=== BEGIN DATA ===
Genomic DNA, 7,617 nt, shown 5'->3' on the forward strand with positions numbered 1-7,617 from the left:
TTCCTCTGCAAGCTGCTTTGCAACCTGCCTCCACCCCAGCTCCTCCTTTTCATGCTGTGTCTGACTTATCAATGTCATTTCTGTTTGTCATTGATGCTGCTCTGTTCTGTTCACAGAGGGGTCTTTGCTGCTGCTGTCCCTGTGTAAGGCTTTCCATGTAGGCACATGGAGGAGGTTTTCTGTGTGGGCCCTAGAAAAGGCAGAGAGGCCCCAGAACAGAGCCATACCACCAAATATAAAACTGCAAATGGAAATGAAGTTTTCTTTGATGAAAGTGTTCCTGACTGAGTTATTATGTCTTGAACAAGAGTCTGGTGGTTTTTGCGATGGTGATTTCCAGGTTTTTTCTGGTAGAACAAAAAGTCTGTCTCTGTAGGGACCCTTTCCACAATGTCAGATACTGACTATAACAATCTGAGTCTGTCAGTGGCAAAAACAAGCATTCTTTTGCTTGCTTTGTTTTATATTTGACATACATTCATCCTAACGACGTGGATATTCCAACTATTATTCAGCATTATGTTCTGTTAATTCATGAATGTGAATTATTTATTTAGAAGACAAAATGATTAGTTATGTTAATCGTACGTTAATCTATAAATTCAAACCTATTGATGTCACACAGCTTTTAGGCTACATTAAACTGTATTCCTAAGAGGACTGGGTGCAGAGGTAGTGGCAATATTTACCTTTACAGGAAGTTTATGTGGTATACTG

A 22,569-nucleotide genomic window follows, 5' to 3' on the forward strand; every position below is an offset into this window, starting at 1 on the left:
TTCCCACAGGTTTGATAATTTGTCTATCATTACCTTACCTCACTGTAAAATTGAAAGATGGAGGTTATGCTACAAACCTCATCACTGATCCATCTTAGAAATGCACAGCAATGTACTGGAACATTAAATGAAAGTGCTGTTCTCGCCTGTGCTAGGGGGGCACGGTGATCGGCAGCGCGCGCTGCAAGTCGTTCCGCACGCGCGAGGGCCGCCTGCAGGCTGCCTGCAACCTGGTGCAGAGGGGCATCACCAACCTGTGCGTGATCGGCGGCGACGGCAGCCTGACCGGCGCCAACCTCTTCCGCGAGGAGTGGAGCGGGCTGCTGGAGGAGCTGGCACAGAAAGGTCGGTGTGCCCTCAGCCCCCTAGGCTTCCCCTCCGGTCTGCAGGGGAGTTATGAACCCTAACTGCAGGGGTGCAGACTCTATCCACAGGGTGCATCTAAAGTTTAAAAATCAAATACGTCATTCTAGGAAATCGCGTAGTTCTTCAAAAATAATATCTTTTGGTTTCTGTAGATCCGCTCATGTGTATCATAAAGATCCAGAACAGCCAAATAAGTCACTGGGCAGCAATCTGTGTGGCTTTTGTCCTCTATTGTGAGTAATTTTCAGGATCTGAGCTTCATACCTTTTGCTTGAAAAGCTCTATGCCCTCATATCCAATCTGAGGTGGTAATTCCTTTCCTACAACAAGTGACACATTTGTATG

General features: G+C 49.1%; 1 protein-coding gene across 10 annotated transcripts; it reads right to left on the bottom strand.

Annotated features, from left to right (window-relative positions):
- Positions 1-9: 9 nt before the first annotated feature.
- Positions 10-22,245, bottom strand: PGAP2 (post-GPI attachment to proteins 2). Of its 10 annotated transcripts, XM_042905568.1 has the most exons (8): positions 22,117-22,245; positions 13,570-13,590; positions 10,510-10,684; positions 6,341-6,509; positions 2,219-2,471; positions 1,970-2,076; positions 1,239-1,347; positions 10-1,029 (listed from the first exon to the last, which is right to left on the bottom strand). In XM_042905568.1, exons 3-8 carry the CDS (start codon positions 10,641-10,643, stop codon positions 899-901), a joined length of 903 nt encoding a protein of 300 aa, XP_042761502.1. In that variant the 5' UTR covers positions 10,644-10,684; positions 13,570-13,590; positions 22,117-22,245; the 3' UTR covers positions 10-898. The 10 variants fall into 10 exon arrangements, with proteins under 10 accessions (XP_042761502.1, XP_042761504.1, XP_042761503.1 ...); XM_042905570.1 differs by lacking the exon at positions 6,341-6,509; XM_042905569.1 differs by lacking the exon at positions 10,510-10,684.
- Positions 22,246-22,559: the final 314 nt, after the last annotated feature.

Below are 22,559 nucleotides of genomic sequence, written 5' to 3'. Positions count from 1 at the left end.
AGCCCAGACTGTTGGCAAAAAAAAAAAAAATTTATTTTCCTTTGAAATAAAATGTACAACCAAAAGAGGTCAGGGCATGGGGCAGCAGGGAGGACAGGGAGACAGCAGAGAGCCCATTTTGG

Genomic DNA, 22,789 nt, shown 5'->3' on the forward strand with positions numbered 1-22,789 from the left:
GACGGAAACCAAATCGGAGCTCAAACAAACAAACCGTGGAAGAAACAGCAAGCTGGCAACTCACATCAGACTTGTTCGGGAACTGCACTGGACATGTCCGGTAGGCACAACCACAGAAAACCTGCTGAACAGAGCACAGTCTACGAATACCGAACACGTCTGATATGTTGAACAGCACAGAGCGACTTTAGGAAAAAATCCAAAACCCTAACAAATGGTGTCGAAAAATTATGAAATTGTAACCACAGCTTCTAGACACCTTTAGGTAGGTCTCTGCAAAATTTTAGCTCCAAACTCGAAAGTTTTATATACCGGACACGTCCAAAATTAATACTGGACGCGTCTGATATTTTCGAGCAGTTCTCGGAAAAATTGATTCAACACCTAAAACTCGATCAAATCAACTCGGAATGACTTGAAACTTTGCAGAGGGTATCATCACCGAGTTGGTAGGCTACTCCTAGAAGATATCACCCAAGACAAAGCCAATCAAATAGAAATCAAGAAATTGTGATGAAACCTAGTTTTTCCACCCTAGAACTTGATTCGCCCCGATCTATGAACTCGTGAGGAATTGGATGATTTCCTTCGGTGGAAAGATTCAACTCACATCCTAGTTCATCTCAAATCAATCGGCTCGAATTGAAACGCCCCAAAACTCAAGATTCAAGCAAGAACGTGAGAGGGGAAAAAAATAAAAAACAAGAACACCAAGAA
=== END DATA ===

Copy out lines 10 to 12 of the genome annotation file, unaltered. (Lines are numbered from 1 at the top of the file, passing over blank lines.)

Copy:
Below are 22,559 nucleotides of genomic sequence, written 5' to 3'. Positions count from 1 at the left end.
AGCCCAGACTGTTGGCAAAAAAAAAAAAAATTTATTTTCCTTTGAAATAAAATGTACAACCAAAAGAGGTCAGGGCATGGGGCAGCAGGGAGGACAGGGAGACAGCAGAGAGCCCATTTTGG

Genomic DNA, 22,789 nt, shown 5'->3' on the forward strand with positions numbered 1-22,789 from the left: